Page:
Adherence and Glycemic Control among Hispanic Youths with Type 1 Diabetes: Role of Family Involvement and Acculturation
Adherence, Adolescents, Diabetes, Family, Glycemic Control, Hispanic, Hispanic, Social Support, Youth
Journal of Pediatric Psychology
OBJECTIVE: To assess whether family involvement and acculturation were related to adherence and glycemic control among Hispanic youth with type 1 Diabetes (T1D). Methods Hispanic youth with T1D (n = 111; M age = 13.33; 53% female) and parents completed questionnaires that assessed diabetes-related family involvement (distribution of responsibility for diabetes, family support for diabetes), acculturation (linguistic acculturation, generational status), and adherence. HbA1c levels indexed glycemic control. Results Better adherence was associated with less adolescent independent responsibility, more family support for diabetes, and more recent immigration (fewer generations of the family living in US). Family support mediated the relationship between responsibility and adherence. Better glycemic control was associated with higher levels of parental education and adherence. Conclusions Family support for diabetes is important for adherence among Hispanic youth with T1D. Research should examine aspects of recent immigration that contribute to better adherence and the impact of supportive interventions on diabetes care.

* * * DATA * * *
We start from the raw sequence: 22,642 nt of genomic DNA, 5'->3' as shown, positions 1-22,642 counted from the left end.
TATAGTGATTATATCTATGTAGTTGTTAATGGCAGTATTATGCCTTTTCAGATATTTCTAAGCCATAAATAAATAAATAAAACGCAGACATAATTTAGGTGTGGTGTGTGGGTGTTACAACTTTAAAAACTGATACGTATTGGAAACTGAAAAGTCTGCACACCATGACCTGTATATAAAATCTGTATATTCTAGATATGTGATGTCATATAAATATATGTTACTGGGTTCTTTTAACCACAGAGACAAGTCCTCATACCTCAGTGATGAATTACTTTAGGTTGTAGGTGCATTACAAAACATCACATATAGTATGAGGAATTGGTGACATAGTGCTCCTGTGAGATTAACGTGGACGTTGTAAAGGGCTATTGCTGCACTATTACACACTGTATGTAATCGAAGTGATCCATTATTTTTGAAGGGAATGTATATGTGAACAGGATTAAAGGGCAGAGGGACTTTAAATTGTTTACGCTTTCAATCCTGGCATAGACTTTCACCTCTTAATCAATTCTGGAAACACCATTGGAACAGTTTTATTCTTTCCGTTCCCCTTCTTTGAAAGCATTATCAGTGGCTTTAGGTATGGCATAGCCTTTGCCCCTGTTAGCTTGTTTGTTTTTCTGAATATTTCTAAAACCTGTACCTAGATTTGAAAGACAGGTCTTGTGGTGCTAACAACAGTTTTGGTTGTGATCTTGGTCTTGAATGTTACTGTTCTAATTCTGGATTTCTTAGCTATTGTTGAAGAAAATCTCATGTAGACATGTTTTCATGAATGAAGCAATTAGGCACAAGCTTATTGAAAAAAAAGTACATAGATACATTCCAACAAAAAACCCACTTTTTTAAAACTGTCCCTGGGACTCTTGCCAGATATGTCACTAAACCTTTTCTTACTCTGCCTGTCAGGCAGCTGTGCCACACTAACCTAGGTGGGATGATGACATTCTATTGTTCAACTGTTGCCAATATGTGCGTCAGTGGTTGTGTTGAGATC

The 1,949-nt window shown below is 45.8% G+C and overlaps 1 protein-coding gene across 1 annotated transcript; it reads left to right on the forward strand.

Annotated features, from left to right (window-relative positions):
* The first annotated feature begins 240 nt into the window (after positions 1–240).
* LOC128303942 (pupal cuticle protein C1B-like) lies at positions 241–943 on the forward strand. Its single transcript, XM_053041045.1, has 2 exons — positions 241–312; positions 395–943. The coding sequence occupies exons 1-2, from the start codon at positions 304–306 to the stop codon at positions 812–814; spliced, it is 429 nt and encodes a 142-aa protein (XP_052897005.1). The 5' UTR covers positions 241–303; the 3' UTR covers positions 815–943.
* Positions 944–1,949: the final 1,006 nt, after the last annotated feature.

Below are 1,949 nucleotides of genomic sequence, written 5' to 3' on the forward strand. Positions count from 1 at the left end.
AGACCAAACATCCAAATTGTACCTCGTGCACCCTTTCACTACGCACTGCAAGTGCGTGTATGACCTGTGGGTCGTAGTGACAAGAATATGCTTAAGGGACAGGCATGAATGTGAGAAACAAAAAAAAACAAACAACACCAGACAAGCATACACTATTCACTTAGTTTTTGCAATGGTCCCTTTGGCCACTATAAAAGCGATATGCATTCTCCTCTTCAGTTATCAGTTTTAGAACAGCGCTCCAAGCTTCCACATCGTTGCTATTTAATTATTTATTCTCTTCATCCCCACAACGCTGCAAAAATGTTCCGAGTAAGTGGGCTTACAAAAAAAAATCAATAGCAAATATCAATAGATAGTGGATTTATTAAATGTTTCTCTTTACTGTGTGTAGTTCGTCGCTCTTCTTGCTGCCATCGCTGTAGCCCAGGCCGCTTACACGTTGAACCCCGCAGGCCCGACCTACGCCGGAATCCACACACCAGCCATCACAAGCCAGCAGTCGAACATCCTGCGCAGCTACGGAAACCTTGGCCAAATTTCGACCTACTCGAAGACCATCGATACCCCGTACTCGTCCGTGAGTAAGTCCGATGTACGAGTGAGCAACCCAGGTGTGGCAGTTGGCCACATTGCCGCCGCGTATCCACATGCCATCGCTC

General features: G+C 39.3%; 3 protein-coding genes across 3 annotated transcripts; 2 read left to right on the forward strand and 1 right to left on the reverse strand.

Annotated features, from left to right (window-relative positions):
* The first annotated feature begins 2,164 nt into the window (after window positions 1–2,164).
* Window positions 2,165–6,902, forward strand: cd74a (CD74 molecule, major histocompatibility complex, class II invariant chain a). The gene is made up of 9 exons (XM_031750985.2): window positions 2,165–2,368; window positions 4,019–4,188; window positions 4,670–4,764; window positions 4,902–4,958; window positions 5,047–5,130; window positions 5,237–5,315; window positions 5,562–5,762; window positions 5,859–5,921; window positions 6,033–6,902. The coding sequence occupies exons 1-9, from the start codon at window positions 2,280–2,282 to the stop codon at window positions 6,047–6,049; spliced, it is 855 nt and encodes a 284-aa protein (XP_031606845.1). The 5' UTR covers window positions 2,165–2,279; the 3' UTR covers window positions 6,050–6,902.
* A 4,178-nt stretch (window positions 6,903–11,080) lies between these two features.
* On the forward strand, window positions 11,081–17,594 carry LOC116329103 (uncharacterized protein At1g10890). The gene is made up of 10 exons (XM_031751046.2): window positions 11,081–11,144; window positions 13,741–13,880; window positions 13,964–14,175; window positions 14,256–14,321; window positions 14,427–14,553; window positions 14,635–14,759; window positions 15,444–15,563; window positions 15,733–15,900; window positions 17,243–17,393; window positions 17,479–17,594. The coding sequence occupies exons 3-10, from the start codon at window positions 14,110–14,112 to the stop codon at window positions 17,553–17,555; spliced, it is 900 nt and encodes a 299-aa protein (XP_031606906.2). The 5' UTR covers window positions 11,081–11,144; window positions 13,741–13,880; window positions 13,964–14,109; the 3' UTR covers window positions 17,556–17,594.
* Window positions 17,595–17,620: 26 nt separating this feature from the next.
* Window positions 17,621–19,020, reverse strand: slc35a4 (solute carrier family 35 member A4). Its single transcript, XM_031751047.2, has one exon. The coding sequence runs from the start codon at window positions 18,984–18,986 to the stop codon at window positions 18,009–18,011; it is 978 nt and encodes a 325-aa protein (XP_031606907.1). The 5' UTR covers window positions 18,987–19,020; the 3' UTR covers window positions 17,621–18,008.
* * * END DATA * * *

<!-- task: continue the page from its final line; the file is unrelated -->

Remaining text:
La Greca, A. M.,
Valenzuela, J. M.,
(2010). Adherence and Glycemic Control among Hispanic Youths with Type 1 Diabetes: Role of Family Involvement and Acculturation. Journal of Pediatric Psychology, 35(2), 156-166.
Available at: http://nsuworks.nova.edu/cps_facarticles/907